Your tattoo, especially if it’s more than just line work, is going to be scabby by this point. Your epidermis is healing itself and is no longer an open wound — your white blood cells, the protectors of your immune system, have worked together with the plasma proteins in your body to create a scabby cap where your open wound was. The ink is still there, underneath, but the first layer of it that was hovering in the epidermis will flake away. Don’t pick, don’t peel, don’t press, don’t mess with it. The way you treat this stage can really affect the art — trust us, we’ve slammed our fresh scabby tattoos into enough table corners to know. You can use a bit of moisturizer to keep your skin hydrated, but don’t overdo it!


Things to Do for this Week:

  • Sweating can irritate a scabbing tattoo, so avoid strenuous sweaty activity if your tat is sensitive.
  • Scratching off or peeling scabs will pull the color out of your tattoo. Think of the premature fade to your fabulous ink when you are tempted to pick at an itchy or messy-looking scab.
  • Sunblock is your friend. Top off that tat with sunblock if you have to be out in the sun. If you make this a permanent practice, even after healing, your tattoo will stay vibrant for a long time.

Stage 3 (3rd to 4th Week): Feeling Dry? It’s Okay!

Stage three brings the final healing of the area. Since healing depends on size, location and complexity of the tattoo, as well as your own body’s recovery speed, the exact timing varies.

If you’ve followed the proper aftercare, by this point, most or all of the scabs have fallen away from your tat, although the area may still be slightly dry and mildly tender. You may notice that your ink no longer looks as vibrant as it did when it was first finished, and this is natural.

There is typically still a layer of dead skin over the tattoo at this point of the tattoo healing process that obscures it a bit, but once that layer naturally sloughs away you’ll see what your new tattoo really looks like. If you’ve managed to avoid infection and scratching, it probably looks great.

Day 15-30: “Clean & Fresh but Why is my Tattoo Dull?” Days

All the scabbing and flaking is gone, and your tattoo has a slightly taut look to it — it’s still new but the healing is almost done. It might seem a little set back into your skin or dull-looking, but that’s because you have a nice, new layer of epidermis over it that hasn’t completely settled yet. This new layer of skin will eventually look like the rest of your skin, due to your skin’s natural exfoliation of dead skin cells. So, don’t worry, your art will shine through by the end of this phase. This is a great stage to regularly moisturize and keep track of your regular skin care regimen, so your tattoo can look its best.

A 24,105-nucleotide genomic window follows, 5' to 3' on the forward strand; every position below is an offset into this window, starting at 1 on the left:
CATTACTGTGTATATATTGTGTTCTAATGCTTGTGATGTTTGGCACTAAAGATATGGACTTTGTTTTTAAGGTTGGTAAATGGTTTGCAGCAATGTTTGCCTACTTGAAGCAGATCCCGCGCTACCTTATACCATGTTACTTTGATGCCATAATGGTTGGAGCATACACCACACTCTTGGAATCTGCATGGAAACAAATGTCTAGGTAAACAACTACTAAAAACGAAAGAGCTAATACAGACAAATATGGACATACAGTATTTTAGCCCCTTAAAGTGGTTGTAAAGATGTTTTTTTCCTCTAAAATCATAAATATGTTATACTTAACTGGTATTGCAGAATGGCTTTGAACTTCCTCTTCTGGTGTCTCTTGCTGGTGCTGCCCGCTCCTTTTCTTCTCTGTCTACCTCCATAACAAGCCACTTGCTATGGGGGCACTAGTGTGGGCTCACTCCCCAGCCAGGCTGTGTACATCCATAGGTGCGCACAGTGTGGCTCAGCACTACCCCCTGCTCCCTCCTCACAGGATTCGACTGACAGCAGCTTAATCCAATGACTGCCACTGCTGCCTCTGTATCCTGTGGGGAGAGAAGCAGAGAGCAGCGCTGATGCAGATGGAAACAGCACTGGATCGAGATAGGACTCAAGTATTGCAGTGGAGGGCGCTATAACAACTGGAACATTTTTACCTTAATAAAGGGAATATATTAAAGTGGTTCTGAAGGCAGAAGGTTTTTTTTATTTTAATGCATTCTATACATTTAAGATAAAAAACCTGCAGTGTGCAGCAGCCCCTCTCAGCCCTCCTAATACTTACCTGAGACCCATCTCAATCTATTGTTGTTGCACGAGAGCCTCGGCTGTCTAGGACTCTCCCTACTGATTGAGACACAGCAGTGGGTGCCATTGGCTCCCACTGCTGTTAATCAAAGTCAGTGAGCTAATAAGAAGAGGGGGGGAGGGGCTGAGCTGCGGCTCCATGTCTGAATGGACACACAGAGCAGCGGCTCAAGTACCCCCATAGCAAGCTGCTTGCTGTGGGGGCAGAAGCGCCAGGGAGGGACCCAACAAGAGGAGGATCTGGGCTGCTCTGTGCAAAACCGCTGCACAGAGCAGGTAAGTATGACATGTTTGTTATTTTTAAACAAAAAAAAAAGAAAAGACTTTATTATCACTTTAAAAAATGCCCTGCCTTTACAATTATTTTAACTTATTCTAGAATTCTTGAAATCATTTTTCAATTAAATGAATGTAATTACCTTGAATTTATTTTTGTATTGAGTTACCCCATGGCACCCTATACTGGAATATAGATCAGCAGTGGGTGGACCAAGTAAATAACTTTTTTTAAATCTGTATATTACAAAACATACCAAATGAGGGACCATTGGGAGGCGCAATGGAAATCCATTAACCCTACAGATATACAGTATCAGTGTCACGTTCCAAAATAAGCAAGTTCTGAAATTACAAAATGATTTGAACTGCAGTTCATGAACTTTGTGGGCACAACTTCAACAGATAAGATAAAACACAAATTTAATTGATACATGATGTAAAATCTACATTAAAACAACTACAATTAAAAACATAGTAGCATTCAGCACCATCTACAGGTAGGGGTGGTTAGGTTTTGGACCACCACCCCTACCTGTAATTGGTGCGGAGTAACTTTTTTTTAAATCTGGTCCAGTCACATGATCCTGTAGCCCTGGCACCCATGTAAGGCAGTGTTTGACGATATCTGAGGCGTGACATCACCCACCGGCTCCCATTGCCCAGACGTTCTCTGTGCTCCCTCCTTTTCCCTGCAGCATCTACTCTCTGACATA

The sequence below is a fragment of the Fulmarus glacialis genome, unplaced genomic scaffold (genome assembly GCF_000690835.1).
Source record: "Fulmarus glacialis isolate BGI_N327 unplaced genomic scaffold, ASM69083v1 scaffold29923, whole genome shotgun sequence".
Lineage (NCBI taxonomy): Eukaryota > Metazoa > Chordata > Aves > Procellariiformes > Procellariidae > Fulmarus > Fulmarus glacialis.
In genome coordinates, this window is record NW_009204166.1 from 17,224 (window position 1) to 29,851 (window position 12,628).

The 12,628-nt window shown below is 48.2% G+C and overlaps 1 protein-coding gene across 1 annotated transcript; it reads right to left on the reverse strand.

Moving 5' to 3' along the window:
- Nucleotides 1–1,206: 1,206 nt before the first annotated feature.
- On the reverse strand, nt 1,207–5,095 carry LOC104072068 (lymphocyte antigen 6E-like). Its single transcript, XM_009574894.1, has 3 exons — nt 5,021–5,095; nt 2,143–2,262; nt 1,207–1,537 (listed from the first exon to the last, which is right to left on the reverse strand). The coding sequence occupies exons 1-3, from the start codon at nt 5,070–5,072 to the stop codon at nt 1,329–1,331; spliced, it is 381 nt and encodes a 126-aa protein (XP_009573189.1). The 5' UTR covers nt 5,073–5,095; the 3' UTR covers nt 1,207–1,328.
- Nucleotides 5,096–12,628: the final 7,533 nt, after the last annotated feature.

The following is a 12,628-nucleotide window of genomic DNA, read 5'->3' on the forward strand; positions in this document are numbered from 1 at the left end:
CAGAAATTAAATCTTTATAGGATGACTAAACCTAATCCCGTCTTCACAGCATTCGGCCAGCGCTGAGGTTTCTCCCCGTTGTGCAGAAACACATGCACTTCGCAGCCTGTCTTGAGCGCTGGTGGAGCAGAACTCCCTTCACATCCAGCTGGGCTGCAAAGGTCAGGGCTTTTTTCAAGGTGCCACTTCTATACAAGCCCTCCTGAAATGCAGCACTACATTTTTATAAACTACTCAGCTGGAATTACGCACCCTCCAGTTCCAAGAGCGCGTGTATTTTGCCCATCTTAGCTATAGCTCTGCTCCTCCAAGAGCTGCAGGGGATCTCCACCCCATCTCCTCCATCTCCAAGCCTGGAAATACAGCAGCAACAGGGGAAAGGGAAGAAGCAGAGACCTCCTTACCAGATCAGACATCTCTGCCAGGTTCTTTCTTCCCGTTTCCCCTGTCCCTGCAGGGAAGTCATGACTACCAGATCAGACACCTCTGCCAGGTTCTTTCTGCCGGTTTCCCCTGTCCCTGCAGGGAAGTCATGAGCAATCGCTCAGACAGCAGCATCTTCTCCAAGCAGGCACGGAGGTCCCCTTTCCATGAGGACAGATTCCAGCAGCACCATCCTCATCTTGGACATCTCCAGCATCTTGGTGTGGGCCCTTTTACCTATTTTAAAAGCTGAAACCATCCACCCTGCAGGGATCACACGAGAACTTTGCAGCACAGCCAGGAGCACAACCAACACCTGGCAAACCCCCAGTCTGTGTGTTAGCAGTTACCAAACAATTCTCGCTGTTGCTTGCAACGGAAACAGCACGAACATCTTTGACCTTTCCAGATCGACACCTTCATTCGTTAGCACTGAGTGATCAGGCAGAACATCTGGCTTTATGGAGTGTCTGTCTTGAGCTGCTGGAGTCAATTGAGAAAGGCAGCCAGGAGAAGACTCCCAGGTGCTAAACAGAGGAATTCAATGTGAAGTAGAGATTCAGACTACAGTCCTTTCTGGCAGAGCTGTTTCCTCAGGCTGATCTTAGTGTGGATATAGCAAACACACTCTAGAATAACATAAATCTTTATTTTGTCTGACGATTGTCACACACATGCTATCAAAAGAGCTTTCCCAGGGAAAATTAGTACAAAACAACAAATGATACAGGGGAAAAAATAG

tattoo dull color


Remember, following your artist’s aftercare directions is key to making sure your tattoo healing process goes smoothly. Keep your tattoo clean, moisturized when necessary, dry when needed, and treat it with care. Always use antibacterial soap and a clean, dry cloth or towel to pat the area dry. Never rub it dry since rubbing can damage your skin! If anything seems unusual, contact your primary care physician, not your tattoo artist, as they aren’t certified to diagnose a problem. When you’re in the healing process, you might find yourself wondering why you went through all this pain just to have to go through an oozy, scabby mess, but trust us — it’s worth it. Cared for properly, the art on your body will last your whole lifetime.

Things to Do for this Week:

  • Continue to moisturize the area and protect it from prolonged exposure to the sun.
  • Do not clean or sterilize the tattoo area with alcohol or hydrogen peroxide. After the scabs come off, the skin is still too tender for harsh disinfectants, and the tattoo can still be damaged.
  • Stick to showers to give the ink time to really settle. It can take a month or more for some tattoos to heal completely. Don’t risk diluting or blurring your skin art.

Stage 4 (3rd to 6th Week) And… It’s Done!

Your tattoo is healed, typically within three to six weeks, when the scabs and rough skin naturally peel or flake off and the new skin feels smooth again. Your skin seems back to normal, although with the addition of some significant art.

A healed dandelion and butterfly tattoo

A star tattoo on the wrist

watercolor star tattoo 11

A combination of dandelion and bird tattoo


A watercolor tattoo of a cat

You might be tempted to abandon your babying and moisturizing protocol, however, the tat still needs delicate treatment. Even though you no longer have an open wound, excessive rubbing, soaking, sun exposure, stretching or abrasion can re-injure the sensitive area or disturb the careful lines of the artwork which is why you need to not forget the tattoo healing process.

Please Do Not Do These Things!

Let’s say you just got a permanent piece of body art (read: tattoo), and you’re feeling very protective. After all, this thing is for life, so you’re on the lookout for things that can ruin your tattoo healing process. Is it okay to take a shower? It is okay to go out in the sun? The mind reels.

And that’s totally normal, not to mention very important. This is your skin we’re talking about, and a tattoo is an open wound, so you really can’t be too careful — especially when it comes to infection. An infection is something you should treat right away (as in, go to the doctor ASAP). It’s also something that can mess with the healing process and the final look of your tattoo. But don’t be freaked out. If you keep the area clean and treat redness and puffiness immediately, you should be fine. It’s really not that difficult.

So here are a few things you SERIOUSLY need to avoid to have the perfect tattoo:

Not following the artist’s instructions